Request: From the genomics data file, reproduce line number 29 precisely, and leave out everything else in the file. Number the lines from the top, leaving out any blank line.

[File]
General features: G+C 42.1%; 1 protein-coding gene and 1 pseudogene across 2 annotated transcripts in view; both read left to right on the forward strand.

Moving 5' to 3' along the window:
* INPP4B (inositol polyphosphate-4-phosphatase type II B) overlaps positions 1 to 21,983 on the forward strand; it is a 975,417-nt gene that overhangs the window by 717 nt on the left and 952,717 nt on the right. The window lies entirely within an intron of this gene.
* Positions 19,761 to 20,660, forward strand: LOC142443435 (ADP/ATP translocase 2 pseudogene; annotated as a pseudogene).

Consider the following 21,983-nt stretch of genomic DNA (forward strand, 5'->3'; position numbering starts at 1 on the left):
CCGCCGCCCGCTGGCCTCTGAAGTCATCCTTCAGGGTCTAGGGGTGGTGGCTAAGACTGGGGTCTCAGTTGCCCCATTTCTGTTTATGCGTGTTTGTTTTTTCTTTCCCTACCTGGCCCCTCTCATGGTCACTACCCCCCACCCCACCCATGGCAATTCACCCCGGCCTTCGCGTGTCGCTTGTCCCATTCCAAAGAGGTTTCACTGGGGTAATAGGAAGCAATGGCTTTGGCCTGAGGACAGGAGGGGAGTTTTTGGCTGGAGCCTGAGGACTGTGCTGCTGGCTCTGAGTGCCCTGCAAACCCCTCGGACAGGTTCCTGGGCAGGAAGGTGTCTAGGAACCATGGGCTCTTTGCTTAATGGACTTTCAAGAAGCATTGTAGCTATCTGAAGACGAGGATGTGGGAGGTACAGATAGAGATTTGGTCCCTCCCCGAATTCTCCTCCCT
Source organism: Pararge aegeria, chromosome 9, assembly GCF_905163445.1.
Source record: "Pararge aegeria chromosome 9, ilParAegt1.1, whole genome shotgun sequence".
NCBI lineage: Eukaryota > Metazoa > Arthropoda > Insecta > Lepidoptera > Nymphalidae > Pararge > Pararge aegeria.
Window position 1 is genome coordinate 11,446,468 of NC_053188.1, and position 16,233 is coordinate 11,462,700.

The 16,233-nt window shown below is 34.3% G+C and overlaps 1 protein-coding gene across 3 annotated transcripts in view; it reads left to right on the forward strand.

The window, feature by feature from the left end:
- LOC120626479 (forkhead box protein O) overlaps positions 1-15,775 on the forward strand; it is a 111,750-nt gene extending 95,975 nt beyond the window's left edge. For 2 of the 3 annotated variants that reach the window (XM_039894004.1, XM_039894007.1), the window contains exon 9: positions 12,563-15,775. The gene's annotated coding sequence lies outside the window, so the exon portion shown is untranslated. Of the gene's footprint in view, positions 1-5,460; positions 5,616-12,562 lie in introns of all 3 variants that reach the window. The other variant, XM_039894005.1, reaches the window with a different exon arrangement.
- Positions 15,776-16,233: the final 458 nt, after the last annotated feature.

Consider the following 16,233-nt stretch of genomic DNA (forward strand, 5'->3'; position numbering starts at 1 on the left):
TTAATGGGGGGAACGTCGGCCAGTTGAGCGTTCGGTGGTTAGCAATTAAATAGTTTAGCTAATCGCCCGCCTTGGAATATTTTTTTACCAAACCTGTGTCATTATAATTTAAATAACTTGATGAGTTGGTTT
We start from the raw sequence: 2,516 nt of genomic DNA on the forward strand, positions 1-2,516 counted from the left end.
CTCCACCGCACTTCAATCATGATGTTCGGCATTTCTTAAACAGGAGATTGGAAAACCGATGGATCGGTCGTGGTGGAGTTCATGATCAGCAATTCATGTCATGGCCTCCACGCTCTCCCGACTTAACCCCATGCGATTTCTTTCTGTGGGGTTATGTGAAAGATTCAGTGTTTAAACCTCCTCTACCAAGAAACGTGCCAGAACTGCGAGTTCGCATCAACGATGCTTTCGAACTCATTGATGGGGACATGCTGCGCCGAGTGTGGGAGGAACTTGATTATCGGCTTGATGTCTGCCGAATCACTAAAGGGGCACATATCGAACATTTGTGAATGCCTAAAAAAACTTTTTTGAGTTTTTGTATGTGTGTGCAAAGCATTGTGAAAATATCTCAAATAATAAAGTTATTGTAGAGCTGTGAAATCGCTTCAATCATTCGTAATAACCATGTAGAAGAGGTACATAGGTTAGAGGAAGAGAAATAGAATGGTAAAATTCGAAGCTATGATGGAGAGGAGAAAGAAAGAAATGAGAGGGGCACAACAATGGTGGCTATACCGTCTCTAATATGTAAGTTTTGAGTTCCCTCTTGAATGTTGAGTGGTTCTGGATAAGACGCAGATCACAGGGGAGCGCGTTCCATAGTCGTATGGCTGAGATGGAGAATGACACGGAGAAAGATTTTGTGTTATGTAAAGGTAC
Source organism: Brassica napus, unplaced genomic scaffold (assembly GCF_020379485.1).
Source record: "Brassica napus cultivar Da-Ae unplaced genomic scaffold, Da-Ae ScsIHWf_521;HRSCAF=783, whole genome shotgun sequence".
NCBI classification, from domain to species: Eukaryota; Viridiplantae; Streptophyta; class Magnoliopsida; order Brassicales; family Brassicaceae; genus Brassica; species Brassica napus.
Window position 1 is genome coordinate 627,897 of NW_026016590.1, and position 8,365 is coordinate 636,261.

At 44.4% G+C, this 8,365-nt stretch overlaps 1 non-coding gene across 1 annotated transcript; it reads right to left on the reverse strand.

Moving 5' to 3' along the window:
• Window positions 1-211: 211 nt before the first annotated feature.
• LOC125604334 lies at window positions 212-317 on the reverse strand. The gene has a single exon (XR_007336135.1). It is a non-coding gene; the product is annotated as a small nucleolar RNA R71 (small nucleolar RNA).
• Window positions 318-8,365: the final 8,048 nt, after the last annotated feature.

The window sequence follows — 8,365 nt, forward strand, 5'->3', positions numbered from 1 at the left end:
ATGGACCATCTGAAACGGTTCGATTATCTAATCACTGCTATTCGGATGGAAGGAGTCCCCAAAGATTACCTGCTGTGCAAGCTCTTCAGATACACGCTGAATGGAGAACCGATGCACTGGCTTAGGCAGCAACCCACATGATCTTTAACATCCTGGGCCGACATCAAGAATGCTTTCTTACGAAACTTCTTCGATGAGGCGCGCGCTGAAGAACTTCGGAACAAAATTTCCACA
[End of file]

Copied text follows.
ATGGACCATCTGAAACGGTTCGATTATCTAATCACTGCTATTCGGATGGAAGGAGTCCCCAAAGATTACCTGCTGTGCAAGCTCTTCAGATACACGCTGAATGGAGAACCGATGCACTGGCTTAGGCAGCAACCCACATGATCTTTAACATCCTGGGCCGACATCAAGAATGCTTTCTTACGAAACTTCTTCGATGAGGCGCGCGCTGAAGAACTTCGGAACAAAATTTCCACA